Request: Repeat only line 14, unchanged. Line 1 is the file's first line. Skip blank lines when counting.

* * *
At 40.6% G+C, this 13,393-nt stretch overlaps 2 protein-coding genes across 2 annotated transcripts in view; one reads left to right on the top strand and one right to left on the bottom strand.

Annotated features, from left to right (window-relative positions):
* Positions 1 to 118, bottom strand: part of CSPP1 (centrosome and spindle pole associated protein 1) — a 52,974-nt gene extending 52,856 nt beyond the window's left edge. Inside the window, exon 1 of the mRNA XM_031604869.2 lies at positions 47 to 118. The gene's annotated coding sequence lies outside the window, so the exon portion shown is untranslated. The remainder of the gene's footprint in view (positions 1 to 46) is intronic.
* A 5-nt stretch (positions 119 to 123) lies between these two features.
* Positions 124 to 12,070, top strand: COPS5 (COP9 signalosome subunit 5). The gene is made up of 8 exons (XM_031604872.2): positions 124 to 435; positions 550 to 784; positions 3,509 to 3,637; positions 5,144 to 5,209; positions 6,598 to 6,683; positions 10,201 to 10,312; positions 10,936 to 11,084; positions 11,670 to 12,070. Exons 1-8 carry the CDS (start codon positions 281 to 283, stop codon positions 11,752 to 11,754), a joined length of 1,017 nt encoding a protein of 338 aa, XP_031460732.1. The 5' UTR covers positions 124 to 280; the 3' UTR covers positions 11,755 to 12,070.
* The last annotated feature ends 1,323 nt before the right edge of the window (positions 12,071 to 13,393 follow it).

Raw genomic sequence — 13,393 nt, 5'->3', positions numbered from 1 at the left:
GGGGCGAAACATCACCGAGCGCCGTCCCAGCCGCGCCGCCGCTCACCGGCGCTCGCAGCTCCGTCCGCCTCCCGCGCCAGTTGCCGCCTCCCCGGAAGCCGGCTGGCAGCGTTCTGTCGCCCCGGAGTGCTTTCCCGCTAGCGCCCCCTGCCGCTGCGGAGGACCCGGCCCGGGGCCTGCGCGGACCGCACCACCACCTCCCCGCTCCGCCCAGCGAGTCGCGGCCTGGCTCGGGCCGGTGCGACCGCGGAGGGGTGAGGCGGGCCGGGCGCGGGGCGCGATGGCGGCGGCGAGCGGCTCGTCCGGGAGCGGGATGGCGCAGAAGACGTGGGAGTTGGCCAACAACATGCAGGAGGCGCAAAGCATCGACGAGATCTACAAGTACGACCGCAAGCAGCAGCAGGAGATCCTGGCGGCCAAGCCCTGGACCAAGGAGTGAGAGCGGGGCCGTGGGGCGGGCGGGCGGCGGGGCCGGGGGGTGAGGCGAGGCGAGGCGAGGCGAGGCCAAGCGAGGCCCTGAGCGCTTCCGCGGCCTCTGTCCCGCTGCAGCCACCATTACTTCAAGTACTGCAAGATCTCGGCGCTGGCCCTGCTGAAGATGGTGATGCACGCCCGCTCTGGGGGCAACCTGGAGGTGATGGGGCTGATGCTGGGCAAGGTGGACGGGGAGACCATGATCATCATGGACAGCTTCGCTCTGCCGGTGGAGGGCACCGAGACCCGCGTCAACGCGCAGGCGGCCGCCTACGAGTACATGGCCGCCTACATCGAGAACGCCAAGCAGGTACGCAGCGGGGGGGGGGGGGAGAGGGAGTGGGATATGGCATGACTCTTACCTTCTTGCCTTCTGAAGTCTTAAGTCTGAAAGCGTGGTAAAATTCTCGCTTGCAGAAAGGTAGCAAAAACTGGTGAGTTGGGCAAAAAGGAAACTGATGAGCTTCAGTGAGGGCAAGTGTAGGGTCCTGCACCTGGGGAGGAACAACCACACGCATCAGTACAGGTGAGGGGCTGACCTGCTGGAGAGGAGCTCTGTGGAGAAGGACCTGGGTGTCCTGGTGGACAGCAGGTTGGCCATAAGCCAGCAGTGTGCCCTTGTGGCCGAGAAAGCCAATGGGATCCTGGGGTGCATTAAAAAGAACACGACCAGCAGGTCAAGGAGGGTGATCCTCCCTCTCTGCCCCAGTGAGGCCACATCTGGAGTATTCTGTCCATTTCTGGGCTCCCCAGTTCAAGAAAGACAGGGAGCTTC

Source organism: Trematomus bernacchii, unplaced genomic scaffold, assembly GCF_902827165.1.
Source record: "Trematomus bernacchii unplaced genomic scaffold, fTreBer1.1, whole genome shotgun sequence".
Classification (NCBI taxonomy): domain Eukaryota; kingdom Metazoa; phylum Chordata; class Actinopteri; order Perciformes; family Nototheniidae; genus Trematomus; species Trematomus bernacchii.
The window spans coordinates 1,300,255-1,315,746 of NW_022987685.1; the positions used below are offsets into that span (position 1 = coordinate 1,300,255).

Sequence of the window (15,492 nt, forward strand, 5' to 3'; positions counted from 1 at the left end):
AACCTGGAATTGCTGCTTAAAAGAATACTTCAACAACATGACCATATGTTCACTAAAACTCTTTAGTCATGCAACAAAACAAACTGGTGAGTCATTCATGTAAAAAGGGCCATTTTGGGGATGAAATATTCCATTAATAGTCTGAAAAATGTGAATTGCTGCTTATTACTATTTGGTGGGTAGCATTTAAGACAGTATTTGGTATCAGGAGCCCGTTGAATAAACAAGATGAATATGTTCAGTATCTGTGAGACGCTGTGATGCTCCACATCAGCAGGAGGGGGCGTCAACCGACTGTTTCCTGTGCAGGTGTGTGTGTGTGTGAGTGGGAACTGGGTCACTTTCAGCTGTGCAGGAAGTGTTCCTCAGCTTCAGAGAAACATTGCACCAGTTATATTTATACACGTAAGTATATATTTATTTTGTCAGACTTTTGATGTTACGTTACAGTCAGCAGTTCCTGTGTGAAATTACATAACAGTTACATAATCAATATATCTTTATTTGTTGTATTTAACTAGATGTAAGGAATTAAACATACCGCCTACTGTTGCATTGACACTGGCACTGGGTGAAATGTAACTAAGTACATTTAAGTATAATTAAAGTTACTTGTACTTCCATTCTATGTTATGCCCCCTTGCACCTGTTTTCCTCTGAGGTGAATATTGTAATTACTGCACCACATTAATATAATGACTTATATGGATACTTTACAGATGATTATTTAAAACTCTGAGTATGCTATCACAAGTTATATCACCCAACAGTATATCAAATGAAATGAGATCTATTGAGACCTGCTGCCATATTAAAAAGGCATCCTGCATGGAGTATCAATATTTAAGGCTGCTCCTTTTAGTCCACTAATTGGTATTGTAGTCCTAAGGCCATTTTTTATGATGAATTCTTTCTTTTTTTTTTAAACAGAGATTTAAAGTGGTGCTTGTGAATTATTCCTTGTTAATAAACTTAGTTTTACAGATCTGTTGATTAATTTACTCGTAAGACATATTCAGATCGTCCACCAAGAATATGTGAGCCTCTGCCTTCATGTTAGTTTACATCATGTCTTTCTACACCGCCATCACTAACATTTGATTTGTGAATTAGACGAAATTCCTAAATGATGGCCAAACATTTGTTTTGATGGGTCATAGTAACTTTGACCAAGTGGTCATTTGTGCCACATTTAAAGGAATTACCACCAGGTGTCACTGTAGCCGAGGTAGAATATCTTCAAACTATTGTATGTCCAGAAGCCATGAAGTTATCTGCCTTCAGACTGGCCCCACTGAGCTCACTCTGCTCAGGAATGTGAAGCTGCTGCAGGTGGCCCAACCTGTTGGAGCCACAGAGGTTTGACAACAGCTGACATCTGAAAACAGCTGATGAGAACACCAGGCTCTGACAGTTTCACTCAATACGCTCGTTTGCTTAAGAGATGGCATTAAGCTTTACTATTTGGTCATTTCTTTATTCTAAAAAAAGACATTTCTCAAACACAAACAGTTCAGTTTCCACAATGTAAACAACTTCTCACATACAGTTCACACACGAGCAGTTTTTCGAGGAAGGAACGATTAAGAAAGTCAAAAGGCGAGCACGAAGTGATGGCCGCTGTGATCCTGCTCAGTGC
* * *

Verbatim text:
AACCTGGAATTGCTGCTTAAAAGAATACTTCAACAACATGACCATATGTTCACTAAAACTCTTTAGTCATGCAACAAAACAAACTGGTGAGTCATTCATGTAAAAAGGGCCATTTTGGGGATGAAATATTCCATTAATAGTCTGAAAAATGTGAATTGCTGCTTATTACTATTTGGTGGGTAGCATTTAAGACAGTATTTGGTATCAGGAGCCCGTTGAATAAACAAGATGAATATGTTCAGTATCTGTGAGACGCTGTGATGCTCCACATCAGCAGGAGGGGGCGTCAACCGACTGTTTCCTGTGCAGGTGTGTGTGTGTGTGAGTGGGAACTGGGTCACTTTCAGCTGTGCAGGAAGTGTTCCTCAGCTTCAGAGAAACATTGCACCAGTTATATTTATACACGTAAGTATATATTTATTTTGTCAGACTTTTGATGTTACGTTACAGTCAGCAGTTCCTGTGTGAAATTACATAACAGTTACATAATCAATATATCTTTATTTGTTGTATTTAACTAGATGTAAGGAATTAAACATACCGCCTACTGTTGCATTGACACTGGCACTGGGTGAAATGTAACTAAGTACATTTAAGTATAATTAAAGTTACTTGTACTTCCATTCTATGTTATGCCCCCTTGCACCTGTTTTCCTCTGAGGTGAATATTGTAATTACTGCACCACATTAATATAATGACTTATATGGATACTTTACAGATGATTATTTAAAACTCTGAGTATGCTATCACAAGTTATATCACCCAACAGTATATCAAATGAAATGAGATCTATTGAGACCTGCTGCCATATTAAAAAGGCATCCTGCATGGAGTATCAATATTTAAGGCTGCTCCTTTTAGTCCACTAATTGGTATTGTAGTCCTAAGGCCATTTTTTATGATGAATTCTTTCTTTTTTTTTTAAACAGAGATTTAAAGTGGTGCTTGTGAATTATTCCTTGTTAATAAACTTAGTTTTACAGATCTGTTGATTAATTTACTCGTAAGACATATTCAGATCGTCCACCAAGAATATGTGAGCCTCTGCCTTCATGTTAGTTTACATCATGTCTTTCTACACCGCCATCACTAACATTTGATTTGTGAATTAGACGAAATTCCTAAATGATGGCCAAACATTTGTTTTGATGGGTCATAGTAACTTTGACCAAGTGGTCATTTGTGCCACATTTAAAGGAATTACCACCAGGTGTCACTGTAGCCGAGGTAGAATATCTTCAAACTATTGTATGTCCAGAAGCCATGAAGTTATCTGCCTTCAGACTGGCCCCACTGAGCTCACTCTGCTCAGGAATGTGAAGCTGCTGCAGGTGGCCCAACCTGTTGGAGCCACAGAGGTTTGACAACAGCTGACATCTGAAAACAGCTGATGAGAACACCAGGCTCTGACAGTTTCACTCAATACGCTCGTTTGCTTAAGAGATGGCATTAAGCTTTACTATTTGGTCATTTCTTTATTCTAAAAAAAGACATTTCTCAAACACAAACAGTTCAGTTTCCACAATGTAAACAACTTCTCACATACAGTTCACACACGAGCAGTTTTTCGAGGAAGGAACGATTAAGAAAGTCAAAAGGCGAGCACGAAGTGATGGCCGCTGTGATCCTGCTCAGTGC